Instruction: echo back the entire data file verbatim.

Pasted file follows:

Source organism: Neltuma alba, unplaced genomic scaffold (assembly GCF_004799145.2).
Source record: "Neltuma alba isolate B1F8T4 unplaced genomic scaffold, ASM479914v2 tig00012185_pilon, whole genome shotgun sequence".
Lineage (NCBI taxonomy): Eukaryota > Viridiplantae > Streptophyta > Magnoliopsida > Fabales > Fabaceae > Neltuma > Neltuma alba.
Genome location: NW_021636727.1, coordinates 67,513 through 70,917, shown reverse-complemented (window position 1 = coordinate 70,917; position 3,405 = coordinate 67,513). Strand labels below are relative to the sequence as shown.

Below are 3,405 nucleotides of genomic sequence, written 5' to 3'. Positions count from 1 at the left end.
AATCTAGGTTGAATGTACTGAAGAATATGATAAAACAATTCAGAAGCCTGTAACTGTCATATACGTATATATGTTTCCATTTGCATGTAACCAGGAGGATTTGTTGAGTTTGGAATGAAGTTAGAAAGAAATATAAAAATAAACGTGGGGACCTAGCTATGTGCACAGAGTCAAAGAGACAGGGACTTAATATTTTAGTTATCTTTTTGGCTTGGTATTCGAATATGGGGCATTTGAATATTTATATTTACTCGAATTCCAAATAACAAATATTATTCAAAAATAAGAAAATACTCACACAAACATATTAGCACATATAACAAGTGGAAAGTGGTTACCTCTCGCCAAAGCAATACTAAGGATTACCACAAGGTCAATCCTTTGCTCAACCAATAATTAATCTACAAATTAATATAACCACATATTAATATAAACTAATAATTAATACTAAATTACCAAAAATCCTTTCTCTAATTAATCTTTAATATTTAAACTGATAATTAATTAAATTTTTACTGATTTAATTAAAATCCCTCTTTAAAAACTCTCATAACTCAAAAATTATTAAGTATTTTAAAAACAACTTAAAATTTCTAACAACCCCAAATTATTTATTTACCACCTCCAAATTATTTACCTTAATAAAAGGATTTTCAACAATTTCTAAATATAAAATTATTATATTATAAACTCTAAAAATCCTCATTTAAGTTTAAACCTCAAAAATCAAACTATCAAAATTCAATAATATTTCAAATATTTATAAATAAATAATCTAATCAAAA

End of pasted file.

Source organism: Neltuma alba, unplaced genomic scaffold (assembly GCF_004799145.2).
Source record: "Neltuma alba isolate B1F8T4 unplaced genomic scaffold, ASM479914v2 tig00012185_pilon, whole genome shotgun sequence".
Lineage (NCBI taxonomy): Eukaryota > Viridiplantae > Streptophyta > Magnoliopsida > Fabales > Fabaceae > Neltuma > Neltuma alba.
Genome location: NW_021636727.1, coordinates 67,513 through 70,917, shown reverse-complemented (window position 1 = coordinate 70,917; position 3,405 = coordinate 67,513). Strand labels below are relative to the sequence as shown.

Below are 3,405 nucleotides of genomic sequence, written 5' to 3'. Positions count from 1 at the left end.
AATCTAGGTTGAATGTACTGAAGAATATGATAAAACAATTCAGAAGCCTGTAACTGTCATATACGTATATATGTTTCCATTTGCATGTAACCAGGAGGATTTGTTGAGTTTGGAATGAAGTTAGAAAGAAATATAAAAATAAACGTGGGGACCTAGCTATGTGCACAGAGTCAAAGAGACAGGGACTTAATATTTTAGTTATCTTTTTGGCTTGGTATTCGAATATGGGGCATTTGAATATTTATATTTACTCGAATTCCAAATAACAAATATTATTCAAAAATAAGAAAATACTCACACAAACATATTAGCACATATAACAAGTGGAAAGTGGTTACCTCTCGCCAAAGCAATACTAAGGATTACCACAAGGTCAATCCTTTGCTCAACCAATAATTAATCTACAAATTAATATAACCACATATTAATATAAACTAATAATTAATACTAAATTACCAAAAATCCTTTCTCTAATTAATCTTTAATATTTAAACTGATAATTAATTAAATTTTTACTGATTTAATTAAAATCCCTCTTTAAAAACTCTCATAACTCAAAAATTATTAAGTATTTTAAAAACAACTTAAAATTTCTAACAACCCCAAATTATTTATTTACCACCTCCAAATTATTTACCTTAATAAAAGGATTTTCAACAATTTCTAAATATAAAATTATTATATTATAAACTCTAAAAATCCTCATTTAAGTTTAAACCTCAAAAATCAAACTATCAAAATTCAATAATATTTCAAATATTTATAAATAAATAATCTAATCAAAA